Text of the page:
French startup, Pixpay raises money to tap younger banking generation

French start-up Pixpay, which is replacing pocket money with a debit card and money manager app, has raised €3.1 million ($3.4 million) from seed and growth investor Global Founders Capital. Anybody who is older than 10 years old can create a Pixpay  account, get a debit card and manage pocket money.

Most of their competition is targeting older children. For an N26 or Revolut account, you need to be at least 18 years old. For a Lydia account, you need to be at least 14 years old and also need parental consent. Pixpay wants to offer modern payment methods to teens so that you can ditch cash altogether. Parents and kids both download the Pixpay app to interact with the service.

Once signed up, users receive a Mastercard, get to customise their PIN code and receive transaction notifications. The card allows ATM withdrawal limits, and whilst Eurozone ATMs won’t incur any charges, other ATM withdrawals will cost €2. Pixpay also lets you generate virtual cards for online payments.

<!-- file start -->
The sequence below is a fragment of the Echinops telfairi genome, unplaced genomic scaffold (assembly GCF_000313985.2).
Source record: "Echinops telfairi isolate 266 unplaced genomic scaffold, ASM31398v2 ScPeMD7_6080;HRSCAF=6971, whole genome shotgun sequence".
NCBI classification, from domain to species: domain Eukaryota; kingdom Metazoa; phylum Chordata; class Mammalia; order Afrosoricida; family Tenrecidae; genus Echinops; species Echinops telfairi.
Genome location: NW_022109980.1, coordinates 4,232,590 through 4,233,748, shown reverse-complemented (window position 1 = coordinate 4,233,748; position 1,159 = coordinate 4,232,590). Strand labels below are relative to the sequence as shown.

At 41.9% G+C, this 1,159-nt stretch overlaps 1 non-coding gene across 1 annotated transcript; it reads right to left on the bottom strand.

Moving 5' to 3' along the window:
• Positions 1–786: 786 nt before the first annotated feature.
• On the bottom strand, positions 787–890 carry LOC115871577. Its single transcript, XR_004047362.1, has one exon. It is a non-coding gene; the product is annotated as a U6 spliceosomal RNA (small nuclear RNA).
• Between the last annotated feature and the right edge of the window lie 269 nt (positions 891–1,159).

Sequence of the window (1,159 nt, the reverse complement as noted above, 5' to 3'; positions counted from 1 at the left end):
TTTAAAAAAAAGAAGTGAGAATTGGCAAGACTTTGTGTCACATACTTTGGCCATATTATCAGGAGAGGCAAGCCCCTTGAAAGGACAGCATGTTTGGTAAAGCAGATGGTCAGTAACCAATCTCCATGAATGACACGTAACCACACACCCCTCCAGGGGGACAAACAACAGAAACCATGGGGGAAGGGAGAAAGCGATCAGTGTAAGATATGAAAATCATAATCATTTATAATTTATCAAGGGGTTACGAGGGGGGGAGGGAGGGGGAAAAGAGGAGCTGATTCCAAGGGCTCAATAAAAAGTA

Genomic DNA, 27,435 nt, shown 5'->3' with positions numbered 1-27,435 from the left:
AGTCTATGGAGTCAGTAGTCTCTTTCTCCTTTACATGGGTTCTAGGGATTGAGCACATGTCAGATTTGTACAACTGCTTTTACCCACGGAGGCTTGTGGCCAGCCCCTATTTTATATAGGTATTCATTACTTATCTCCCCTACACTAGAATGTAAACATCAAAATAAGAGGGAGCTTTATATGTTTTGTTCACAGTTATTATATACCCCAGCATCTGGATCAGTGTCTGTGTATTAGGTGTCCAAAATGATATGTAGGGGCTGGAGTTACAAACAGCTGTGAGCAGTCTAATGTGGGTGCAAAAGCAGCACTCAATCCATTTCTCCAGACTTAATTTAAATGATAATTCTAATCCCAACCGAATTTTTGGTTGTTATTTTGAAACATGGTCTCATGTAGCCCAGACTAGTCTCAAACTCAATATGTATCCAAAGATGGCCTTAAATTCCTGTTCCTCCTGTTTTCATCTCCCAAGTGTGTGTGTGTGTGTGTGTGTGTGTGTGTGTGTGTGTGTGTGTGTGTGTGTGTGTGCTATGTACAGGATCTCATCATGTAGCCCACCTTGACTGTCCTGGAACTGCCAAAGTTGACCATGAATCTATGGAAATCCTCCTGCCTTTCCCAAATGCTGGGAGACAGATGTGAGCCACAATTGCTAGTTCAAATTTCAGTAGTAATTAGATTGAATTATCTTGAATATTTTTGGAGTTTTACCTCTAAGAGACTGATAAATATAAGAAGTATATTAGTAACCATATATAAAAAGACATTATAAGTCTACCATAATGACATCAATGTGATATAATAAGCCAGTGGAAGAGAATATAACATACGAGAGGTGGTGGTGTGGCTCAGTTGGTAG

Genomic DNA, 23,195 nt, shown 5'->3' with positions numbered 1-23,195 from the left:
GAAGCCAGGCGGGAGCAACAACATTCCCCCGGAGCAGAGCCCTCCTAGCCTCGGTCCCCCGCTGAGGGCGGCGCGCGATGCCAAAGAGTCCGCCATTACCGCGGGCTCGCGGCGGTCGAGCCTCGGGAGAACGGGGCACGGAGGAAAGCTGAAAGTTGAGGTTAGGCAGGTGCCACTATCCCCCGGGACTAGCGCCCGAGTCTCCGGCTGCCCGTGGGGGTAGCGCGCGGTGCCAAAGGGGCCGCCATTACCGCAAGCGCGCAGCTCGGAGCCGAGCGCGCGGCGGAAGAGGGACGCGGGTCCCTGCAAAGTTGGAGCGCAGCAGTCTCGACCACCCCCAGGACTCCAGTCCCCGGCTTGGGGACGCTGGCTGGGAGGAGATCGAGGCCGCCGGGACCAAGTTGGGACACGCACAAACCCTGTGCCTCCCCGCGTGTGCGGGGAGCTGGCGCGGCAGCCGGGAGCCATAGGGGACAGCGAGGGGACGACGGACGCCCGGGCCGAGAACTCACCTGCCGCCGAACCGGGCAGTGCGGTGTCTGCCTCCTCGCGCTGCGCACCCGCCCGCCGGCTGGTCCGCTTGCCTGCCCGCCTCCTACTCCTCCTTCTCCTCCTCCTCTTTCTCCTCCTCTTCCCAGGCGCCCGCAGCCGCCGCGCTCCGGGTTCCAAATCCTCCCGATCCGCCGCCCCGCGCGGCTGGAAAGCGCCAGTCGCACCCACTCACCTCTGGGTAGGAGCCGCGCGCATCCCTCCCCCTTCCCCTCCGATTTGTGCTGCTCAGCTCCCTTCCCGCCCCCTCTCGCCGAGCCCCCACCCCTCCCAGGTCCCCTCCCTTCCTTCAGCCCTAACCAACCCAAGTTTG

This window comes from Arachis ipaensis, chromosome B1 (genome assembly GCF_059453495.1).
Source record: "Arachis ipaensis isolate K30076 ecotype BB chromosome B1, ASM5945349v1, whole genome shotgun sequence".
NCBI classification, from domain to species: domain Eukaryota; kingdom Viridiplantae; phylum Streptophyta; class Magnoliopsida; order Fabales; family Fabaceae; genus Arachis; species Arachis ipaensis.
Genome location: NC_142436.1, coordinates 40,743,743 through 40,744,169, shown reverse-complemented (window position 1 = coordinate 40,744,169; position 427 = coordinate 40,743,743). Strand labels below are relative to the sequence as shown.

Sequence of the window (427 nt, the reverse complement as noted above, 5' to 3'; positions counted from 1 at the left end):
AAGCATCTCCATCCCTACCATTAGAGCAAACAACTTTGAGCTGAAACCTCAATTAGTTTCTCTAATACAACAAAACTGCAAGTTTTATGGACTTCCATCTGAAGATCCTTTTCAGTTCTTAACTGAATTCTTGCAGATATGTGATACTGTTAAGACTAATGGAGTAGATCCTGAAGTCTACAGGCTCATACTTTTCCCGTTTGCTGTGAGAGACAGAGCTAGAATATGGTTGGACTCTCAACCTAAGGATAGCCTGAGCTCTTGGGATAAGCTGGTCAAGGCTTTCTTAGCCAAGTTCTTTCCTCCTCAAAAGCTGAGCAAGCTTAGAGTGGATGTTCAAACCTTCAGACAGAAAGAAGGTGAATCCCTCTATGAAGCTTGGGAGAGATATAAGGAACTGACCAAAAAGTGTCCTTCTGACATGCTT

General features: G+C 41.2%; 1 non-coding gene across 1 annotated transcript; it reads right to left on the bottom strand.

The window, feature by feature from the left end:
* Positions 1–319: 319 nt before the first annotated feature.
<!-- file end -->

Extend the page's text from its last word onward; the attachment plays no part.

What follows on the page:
In addition to some spending analytics, Pixpay allows young users to start projects and earmark funds for particular purchases whilst parents keep tabs on their spending through their own version of the app. Parents can also define an interest rate on a vault account to teach children how to save money. In the future, Pixpay wants to let teens collect money after a babysitting job for instance.

As for parents, they can send money instantly from the Pixpay app. The start-up is looking to develop the product so children can eventually get paid for jobs and chores around the house, and be managed by more than one parent via the app. You can top up your Pixpay account with your favorite debit card and send money on a regular basis (€4 per week for instance) or for one-off payment (here’s €15 for your movie ticket and fast food).

Parents can see an overview of multiple accounts in case you have multiple children using Pixpay. Eventually, the startup wants to let multiple parents manage the account of their child, which could be useful for separated couples.

The company partners with Treezor, a banking-as-a-service platform that lets you generate cards and e-wallet accounts using an API.